The elimination of printoff has been accomplished by searing with a hydrocarbon gas flame, prior to subbing, just the surface of the thermoplastic sheeting to which the sub is to be applied. This technique resembles a fire polishing operation and in effect heals" the small surface abrasions or scratches produced in the film production process by apparently melting the ragged edges of the abrasions and fusing them into a more homogeneous surface, thus preventing the above-described differential attack or crystallization by removing the potential differential crystallization sites prior to the subbing operation,

Following flaming of the sheet surface, it is necessary to cool the support before allowing the treated side to contact another roll, particularly a cooled roll due to the higher susceptibility of hot support to roll abrasion than cold support. Furthermore, many conventional methods of sub application require that the support be cool at the time of application to insure a quality application.

As should be clear, for maximum benefit, it is necessary to apply the flame treatment of this disclosure after the last transport roll on the side of the sheeting or support where the sub is being applied.

The process will now be described in connection with the flame treating of the surface of a sheet of a linear polyester. It should be understood, however, that the process may also be employed for treating the surface of other objects made of or coated with linear polyesters which for any of a variety of reasons may be subsequently coated with a subbing solution containing an attack agent and subsequently oriented by any of a variety of means, and where the elimination of printoff may be desirable.

FIG. 1 shows a preferred embodiment of an apparatus suitable for performance of the method disclosed herein. The sheet of polyester material 10 travels through the apparatus in the direction indicated by arrows 12 and 14. As the sheet passes over the last transport roll 16 the surfaces away from the roll so that a minimum of abrasion face thereof which is to ultimately receive the subbing will occur. The sheet leaves transport roll 16 and advances to roller 18 which can be and preferably is temperature controlled as described below. As the sheet passes over roller 18 the surface to be subbed is flame treated by passage thereof through the primary cone 20 of the flame 24 which emanates from ribbon burner 26. A typical flame 24 emerging from the ribbon burner 26 is shown in FIG. 2. Each of these flames 24 is made up of a primary cone 20 and a secondary cone 27 and it is critical to the successful practice of the instant invention that the surface of sheet which is to be subbed pass through the primary cone and preferably at about the tip of primary cone 20 to achieve the desired surface searing.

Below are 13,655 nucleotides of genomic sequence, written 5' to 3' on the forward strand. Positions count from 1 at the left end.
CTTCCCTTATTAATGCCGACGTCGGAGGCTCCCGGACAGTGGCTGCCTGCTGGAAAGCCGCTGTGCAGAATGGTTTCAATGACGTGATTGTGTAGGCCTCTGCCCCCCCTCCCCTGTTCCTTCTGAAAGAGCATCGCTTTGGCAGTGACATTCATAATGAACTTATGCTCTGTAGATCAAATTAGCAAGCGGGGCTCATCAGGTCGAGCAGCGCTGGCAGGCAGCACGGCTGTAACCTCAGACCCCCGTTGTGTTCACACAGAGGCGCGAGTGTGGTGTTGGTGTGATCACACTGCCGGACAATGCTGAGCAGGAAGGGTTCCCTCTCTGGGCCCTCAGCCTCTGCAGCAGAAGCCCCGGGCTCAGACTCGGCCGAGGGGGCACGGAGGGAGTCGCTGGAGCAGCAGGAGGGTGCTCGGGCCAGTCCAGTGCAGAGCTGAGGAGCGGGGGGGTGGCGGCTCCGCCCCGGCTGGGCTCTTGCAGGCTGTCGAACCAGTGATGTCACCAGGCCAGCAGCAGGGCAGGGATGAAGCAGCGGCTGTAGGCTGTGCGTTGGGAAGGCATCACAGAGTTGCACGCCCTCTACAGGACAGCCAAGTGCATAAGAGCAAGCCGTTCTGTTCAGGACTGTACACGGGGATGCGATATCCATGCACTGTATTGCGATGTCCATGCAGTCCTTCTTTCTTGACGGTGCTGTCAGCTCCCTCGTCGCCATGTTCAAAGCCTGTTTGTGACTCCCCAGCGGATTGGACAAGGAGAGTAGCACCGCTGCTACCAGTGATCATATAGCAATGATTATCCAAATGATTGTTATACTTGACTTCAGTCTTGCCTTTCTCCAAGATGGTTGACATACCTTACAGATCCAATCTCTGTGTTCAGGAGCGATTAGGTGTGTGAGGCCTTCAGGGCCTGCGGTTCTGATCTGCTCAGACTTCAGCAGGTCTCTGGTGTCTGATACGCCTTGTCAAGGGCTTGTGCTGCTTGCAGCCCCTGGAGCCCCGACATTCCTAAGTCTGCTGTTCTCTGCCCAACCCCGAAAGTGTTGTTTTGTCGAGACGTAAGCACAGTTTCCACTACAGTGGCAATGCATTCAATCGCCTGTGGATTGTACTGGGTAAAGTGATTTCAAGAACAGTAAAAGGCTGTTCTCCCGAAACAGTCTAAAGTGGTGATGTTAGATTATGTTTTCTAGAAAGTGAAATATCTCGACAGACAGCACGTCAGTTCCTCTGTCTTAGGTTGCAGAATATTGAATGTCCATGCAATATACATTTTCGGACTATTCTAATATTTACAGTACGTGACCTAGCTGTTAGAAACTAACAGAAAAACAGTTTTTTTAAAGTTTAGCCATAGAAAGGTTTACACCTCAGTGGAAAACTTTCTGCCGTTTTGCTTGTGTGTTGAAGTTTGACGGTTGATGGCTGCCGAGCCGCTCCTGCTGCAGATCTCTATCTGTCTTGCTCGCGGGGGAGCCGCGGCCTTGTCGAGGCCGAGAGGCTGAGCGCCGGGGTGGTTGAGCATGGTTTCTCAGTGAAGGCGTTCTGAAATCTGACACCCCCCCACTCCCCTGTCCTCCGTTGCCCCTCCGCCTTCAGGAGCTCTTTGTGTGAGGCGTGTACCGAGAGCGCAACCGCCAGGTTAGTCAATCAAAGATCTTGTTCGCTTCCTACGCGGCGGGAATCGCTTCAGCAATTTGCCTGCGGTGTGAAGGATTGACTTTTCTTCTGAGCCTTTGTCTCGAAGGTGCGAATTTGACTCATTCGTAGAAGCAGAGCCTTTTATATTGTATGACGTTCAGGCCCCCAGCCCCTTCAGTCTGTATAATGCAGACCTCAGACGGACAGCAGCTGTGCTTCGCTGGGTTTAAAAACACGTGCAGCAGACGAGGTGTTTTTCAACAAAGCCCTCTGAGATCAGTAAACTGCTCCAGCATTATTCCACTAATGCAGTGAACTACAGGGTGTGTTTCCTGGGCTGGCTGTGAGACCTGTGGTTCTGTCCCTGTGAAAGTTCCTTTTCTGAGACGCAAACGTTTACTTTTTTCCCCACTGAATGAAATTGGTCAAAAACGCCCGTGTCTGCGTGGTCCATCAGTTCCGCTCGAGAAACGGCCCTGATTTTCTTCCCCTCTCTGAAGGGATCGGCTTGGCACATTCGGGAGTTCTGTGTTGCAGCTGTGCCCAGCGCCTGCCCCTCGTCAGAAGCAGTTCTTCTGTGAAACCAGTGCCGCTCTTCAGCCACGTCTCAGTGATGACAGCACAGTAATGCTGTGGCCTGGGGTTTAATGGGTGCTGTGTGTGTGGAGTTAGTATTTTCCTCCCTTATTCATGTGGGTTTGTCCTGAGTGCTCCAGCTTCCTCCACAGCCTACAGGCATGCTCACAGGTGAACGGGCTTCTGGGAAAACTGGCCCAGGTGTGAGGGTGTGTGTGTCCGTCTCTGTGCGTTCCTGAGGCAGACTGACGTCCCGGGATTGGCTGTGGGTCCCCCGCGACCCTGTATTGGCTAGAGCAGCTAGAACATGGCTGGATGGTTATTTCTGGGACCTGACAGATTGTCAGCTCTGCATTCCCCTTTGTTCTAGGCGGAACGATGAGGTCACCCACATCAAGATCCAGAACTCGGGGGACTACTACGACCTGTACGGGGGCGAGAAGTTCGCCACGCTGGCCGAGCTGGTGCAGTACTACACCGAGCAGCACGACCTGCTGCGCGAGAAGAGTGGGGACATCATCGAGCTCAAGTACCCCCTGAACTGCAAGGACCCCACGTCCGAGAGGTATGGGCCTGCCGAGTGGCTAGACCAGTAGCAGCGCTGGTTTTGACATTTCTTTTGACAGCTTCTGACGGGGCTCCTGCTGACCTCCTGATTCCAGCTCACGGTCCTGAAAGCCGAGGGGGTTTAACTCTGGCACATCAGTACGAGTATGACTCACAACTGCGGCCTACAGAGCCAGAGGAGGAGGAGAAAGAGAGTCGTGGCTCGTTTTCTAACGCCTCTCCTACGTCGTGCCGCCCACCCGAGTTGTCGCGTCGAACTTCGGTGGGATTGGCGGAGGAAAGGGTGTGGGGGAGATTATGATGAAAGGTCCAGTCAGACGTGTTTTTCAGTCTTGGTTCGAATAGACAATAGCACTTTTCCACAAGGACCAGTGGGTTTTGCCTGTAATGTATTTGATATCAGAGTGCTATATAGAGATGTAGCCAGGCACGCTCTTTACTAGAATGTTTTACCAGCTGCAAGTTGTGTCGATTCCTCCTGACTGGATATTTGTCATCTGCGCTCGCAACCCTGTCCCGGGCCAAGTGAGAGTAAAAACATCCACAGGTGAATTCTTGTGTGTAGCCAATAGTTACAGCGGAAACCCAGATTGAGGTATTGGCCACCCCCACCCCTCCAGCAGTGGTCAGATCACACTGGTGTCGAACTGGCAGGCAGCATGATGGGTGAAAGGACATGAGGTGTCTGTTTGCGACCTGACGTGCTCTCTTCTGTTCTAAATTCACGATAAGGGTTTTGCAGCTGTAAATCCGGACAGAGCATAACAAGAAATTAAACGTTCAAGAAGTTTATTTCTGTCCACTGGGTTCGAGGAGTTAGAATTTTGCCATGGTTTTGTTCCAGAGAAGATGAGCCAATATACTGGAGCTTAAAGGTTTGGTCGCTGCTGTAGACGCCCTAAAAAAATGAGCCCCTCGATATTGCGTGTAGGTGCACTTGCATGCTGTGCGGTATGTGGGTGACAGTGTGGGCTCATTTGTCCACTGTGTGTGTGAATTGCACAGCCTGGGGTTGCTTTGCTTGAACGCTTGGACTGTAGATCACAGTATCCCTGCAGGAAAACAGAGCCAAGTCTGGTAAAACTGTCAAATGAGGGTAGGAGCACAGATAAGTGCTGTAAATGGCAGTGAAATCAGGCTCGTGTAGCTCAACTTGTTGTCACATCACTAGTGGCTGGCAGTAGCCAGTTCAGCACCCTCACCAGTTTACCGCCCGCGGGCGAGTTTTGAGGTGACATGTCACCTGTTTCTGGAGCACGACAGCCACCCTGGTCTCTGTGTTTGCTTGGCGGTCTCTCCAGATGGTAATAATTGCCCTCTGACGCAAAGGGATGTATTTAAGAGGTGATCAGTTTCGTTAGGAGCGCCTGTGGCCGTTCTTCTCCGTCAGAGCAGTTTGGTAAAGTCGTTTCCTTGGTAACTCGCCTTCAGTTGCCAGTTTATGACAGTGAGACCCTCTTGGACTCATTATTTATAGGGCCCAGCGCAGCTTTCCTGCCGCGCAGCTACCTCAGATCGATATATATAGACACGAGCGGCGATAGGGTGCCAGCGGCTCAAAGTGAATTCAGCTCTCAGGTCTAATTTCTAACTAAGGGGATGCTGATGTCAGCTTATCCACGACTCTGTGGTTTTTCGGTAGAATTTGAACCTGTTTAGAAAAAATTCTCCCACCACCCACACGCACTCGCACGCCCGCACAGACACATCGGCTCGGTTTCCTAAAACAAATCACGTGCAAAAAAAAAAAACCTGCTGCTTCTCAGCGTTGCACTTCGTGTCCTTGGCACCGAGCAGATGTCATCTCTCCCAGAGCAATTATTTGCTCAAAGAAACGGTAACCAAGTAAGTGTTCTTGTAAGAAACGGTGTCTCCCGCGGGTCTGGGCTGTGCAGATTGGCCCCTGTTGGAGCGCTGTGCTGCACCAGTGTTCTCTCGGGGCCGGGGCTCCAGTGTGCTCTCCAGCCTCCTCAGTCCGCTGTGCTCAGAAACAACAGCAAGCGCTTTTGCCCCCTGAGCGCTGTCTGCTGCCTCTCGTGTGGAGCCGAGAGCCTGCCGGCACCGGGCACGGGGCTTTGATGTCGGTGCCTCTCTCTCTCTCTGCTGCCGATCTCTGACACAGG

Ribbon burner 26 is supplied with a hydrocarbon fuel and oxygen or air mixture through inlet 28. The nature of this mixture will be described more fully below.

Once flame treatment has been performed sheet 10 and in particular the surface to be subbed is preferably passed under or by a cooling plenum 30 where air or some other suitable gas which is cooled or at room temperature and is pumped through plenum inlet 32 impinges upon the film and cools the same. Of course, the use of such a plenum is not critical and methods using cooling in air or no cooling at all can be utilized if the subbing applied permits such a process or spatial requirements permit large air cooling areas.

After cooling, the sheet passes over subbing roll 34 which again can, but need not, be temperature controlled depending upon the nature of the sub being applied. As the sheet passes over roll 34 the flame treated surface is subbed by contact with a liquid bead near transfer roll 36 rotating in a reservoir 38 of a suitable and desirable subbing solution. From this point on, conventional sub drying and curing and sheet treatment or orientation procedures can be performed in any conventional manner desired.

From the above, it should be clear that the method of this invention can be carried out in a relatively small area and with only relatively minor variations and modifications of existing sheet processing equipment. This is an advantage, the importance of which will be readily apparent to one skilled in the polyester sheet manufacturing art.

Since the specific printoff problems described hereinabove apparently exist only when linear polyester sheets made up of polyesters having repeating glycol and diacyl residues in their chains (such as those polyesters described in U.S. Pat. No. 3,075,952), which polyesters have molecular weights of at least about 10,000 and intrinsic viscosities of at least about 0.5, for example, sheets of poly (ethylene terephthalate), poly(1,4-dimethylene cyclohexylene terephthalate and the like are treated in processes involving the manufacture of oriented (i.e., drafted, tentered, and heat set) sheets of such materials which have been subbed with an aqueous sub or subbing solution or dispersion containing a so-called attack agent which induces crystallization or crystal formation at any point on the surface of the sheet where there is a nick, scratch or abrasion site prior to the performance of the orientation operation, the present invention is limited to such processes.

In the case of the aforementioned linear polyester sheet materials, the attack agents which are contained in the subbing material and which tend to induce the abovedescribed preferential crystallization are generally those such as 1,3-dihydroxybenzene, phenol, trichloroacetic acid, dichloroacetic acid, resorcinol, 4-chlororesorcinol, 2,4-dihydroxy toluene, trichlorophenol, chloral hydrate, tri-fluoracetic acid and the like in the preferred case of poly(ethylene terephthalate). In the case of copolyesters or alkylene diol modified linear polyesters of poly(ethylene terephthalate), subs containing resorcinol are particularly grievous offenders in the area of production of printoff defects.